The Revenant | Movie+TV Reviews | Seven Days | Vermont's Independent Voice

Published January 27, 2016 at 10:00 a.m.
Updated January 27, 2016 at 2:28 p.m.

Revenge, it's said, is a dish best served cold. In Alejandro González Iñárritu's symphony of savagery, The Revenant, it's served frozen, bloody and without mercy. Sometimes by a bear. It's a stunning accomplishment on multiple fronts.

For example: Weren't we just speculating on the Oscar chances of Iñárritu's stunning accomplishment Birdman? That the filmmaker created an epic of this scope between award seasons is nothing short of mind-boggling. That it's an even better movie than Birdman only makes it crazier.

Somehow the writer-director-workaholic persuaded several of Hollywood's most pampered stars to join him in the frigid mountain forests of Canada and Argentina to shoot a harrowingly realistic saga of frontier survival. For some reason, they agreed not only to brave brutally inhospitable elements but to do their own stunt work, as well. It's a long way from The Wolf of Wall Street to the untamed landscape in which Leonardo DiCaprio challenges actual wolves for the carcass of a buffalo.

Nearly unrecognizable behind a scraggly beard, covered in animal skins and limited to dialogue consisting primarily of grunts and groans, the five-time Best Actor nominee goes seriously method for the role of Hugh Glass. The real-life tracker and fur trapper got screwed over by members of an expedition led by Captain Andrew Henry (Domhnall Gleeson) in 1823. Here's where the bear comes in.

After the party is ambushed in spectacularly grisly fashion by Arikara Native Americans, the survivors lick their wounds while Glass ventures off to get his bearings. Instead, he gets attacked by a wild-eyed grizzly with cubs nearby. The sequence — shot in one continuous take — is as technically impressive as it is horrific. You may know the beast is nothing more than millions of pixels. But when it claws meat from Glass' throat, sinks its teeth into his arm and slams him to the ground like a rag doll, you believe every bone-crunching second.

The bear, we soon learn, isn't the only animal in the vicinity. Tom Hardy costars as a thug named John Fitzgerald. When the captain decides to make for a far-off fort, he finds the terrain's too steep to haul Glass over and orders Fitzgerald to remain behind, tend to him until he succumbs to his wounds and give him a proper burial. Fitzgerald keeps his promise to bury Glass. He just doesn't wait for him to die.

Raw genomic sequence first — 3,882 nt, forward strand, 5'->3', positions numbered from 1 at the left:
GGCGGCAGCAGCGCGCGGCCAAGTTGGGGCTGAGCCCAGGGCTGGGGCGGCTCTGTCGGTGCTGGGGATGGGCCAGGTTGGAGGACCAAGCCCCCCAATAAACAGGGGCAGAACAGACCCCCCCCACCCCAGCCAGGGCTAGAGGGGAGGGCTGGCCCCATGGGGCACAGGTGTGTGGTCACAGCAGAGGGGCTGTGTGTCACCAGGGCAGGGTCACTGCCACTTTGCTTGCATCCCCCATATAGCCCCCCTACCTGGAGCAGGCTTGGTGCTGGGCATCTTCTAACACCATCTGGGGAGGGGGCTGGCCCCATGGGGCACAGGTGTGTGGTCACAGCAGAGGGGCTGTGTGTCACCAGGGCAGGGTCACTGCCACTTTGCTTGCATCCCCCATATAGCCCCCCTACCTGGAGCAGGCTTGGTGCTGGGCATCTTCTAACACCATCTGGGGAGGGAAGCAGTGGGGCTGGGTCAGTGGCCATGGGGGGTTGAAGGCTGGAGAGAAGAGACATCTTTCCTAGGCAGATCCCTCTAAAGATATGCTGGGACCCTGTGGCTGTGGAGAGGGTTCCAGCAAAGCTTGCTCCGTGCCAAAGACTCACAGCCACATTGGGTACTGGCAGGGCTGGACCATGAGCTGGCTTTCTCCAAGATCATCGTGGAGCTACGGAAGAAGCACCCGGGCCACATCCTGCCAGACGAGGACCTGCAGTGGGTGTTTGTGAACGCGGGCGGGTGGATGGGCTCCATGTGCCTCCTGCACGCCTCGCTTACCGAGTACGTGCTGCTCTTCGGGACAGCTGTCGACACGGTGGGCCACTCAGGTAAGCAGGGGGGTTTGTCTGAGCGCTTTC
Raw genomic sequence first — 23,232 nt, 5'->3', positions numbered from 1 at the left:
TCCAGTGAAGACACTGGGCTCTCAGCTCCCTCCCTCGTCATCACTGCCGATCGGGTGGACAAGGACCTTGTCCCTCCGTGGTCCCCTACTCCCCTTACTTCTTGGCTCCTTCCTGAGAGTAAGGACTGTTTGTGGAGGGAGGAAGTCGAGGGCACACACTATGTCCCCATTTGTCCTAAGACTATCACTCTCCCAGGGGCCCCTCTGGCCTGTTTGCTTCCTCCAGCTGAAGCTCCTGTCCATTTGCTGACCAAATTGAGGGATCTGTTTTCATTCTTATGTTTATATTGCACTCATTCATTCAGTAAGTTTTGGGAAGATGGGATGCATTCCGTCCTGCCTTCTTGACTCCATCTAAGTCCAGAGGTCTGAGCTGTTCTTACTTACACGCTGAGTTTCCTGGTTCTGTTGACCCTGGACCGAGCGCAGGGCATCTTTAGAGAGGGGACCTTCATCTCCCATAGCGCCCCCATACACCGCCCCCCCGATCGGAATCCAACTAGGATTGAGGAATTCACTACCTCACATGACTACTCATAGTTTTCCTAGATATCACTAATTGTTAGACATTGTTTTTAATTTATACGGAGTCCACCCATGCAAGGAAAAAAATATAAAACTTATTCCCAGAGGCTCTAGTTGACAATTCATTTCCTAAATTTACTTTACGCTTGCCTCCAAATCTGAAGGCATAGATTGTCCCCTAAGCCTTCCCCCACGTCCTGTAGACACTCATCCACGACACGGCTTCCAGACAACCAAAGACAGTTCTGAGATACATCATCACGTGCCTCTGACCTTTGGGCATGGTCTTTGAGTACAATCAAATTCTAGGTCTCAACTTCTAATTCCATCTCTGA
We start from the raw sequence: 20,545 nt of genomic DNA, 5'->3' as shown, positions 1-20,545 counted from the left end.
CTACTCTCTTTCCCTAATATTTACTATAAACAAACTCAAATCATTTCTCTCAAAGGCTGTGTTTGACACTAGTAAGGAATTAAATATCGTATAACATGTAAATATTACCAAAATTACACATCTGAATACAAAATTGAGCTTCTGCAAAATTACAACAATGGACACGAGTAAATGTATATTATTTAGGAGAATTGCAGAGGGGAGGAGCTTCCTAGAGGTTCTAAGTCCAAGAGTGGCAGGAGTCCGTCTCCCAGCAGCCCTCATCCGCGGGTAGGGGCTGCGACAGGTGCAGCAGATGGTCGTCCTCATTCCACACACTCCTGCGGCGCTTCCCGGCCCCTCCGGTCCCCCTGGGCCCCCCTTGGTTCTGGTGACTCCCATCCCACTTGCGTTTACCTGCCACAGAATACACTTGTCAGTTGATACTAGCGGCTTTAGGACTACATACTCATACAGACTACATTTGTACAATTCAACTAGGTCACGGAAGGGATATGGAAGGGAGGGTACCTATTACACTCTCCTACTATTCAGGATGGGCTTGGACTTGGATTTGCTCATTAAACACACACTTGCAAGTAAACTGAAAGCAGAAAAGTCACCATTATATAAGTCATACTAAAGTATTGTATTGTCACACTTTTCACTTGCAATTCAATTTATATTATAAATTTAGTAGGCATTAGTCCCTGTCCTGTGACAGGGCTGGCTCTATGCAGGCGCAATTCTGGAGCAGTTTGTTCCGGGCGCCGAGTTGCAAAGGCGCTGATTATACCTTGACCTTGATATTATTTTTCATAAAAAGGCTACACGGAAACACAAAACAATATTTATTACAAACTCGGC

Based loosely on Michael Punke's 2002 novel and adapted by Iñárritu and Mark L. Smith, The Revenant chronicles the fractured figure's improbable odyssey to that same fort in search of vengeance, performed under the most hostile conditions imaginable. It's a mesmerizing meditation on the power of sheer will to overcome obstacles and odds, and DiCaprio is never less than convincing.

With an assist from master cinematographer Emmanuel Lubezki, Iñárritu keeps the visual wonders coming for the film's full 156 minutes. It's a moviegoing experience that's immersive, exhausting and truly thrilling. I don't remember the last time almost three hours flew by as fast.

Fun fact: Why haven't you seen Punke making the PR rounds with the picture's director and stars? Because he'd be breaking the law! In 2009, President Obama appointed the author U.S. ambassador to the World Trade Organization in Geneva (he's got a legal background). As a government employee, Punke is prohibited by ethics rules from promoting his literary work in any way that could enrich him. He's written the basis for a Best Picture nominee and No. 1 film at the box office, and he's the only author with those credentials who could be locked up for going on "Charlie Rose"!